Following Outbreak, Fungal Meningitis Infection Lawsuits Mount Nationwide

While the number of new fungal meningitis infection cases being reported to federal health officials seems to be slowing, the number of lawsuits filed throughout the country against the compounding pharmacy that allegedly caused the deadly outbreak are just starting to accumulate. 

New England Compounding Center (NECC) currently faces at least 50 lawsuits brought by individuals who developed fungal meningitis or another infection after receiving a recalled epidural steroid injection or other medications that may have been contaminated due to manufacturing practices at the pharmacy.

According to the most recent update posted by the U.S. Centers for Disease Control and Prevention (CDC) last week, at least 590 cases of fungal meningitis or infection have been confirmed among individuals who received medications compounded by NECC, including 37 deaths.

After sharp increases in the number of reported infections and deaths throughout October and November, the number of new cases seems to be slowing as more time passes since last exposure to the contaminated medications.

An estimated 14,000 people received shots that may have been contaminated, and an epidural steroid injection recall in early October, removing the medications from the market.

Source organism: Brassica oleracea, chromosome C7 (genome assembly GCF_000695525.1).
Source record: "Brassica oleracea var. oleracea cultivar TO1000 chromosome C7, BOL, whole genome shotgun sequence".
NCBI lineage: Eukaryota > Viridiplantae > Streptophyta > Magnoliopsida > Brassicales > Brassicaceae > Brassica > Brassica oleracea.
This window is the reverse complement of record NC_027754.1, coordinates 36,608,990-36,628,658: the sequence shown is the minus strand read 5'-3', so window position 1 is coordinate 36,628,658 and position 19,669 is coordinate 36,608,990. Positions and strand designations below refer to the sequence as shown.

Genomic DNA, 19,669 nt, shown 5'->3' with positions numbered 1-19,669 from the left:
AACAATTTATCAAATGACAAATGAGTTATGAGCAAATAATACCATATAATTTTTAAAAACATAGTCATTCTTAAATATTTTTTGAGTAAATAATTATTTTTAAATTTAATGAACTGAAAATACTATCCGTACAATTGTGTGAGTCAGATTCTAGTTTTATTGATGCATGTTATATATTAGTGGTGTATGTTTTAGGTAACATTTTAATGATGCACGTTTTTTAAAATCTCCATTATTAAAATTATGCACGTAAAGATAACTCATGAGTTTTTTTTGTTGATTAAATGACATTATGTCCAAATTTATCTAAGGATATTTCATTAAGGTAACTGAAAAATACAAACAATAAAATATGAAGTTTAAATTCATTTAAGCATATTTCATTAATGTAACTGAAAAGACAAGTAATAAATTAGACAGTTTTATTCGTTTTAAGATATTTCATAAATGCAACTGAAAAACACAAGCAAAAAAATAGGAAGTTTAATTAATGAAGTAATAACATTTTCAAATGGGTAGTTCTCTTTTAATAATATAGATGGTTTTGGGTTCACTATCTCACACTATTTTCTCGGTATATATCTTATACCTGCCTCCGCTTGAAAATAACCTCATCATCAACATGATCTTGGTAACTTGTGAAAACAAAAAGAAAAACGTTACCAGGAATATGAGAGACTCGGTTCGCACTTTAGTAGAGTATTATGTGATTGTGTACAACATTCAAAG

Litigation Over Fungal Meningitis Infections Just Getting Underway

Fungal meningitis infection lawsuits have been filed in various state and federal courts nationwide, with the first complaints coming weeks after the outbreak surfaced.

Cases have been brought by individuals diagnosed with fungal meningitis, spinal infections and joint infections, as well as by individuals who have had to undergo testing and medical monitoring after receiving a recalled injection, but who have not been diagnosed with an infection.

On January 31, the U.S. Judicial Panel on Multidistrict Litigation (JPML) will hear oral arguments on whether all federal lawsuits over the fungal meningitis outbreak should be consolidated before one judge for coordinated handling as part of an MDL, or multidistrict litigation.

NECC has indicated that they support the formation of an MDL for the litigation, indicating that it expects hundreds of lawsuits to be filed in U.S. District Courts throughout the country in the coming months.

Centralization is designed to help reduce duplicative discovery, avoid conflicting rulings from different judges and to serve the convenience of the witnesses, the parties and the courts.

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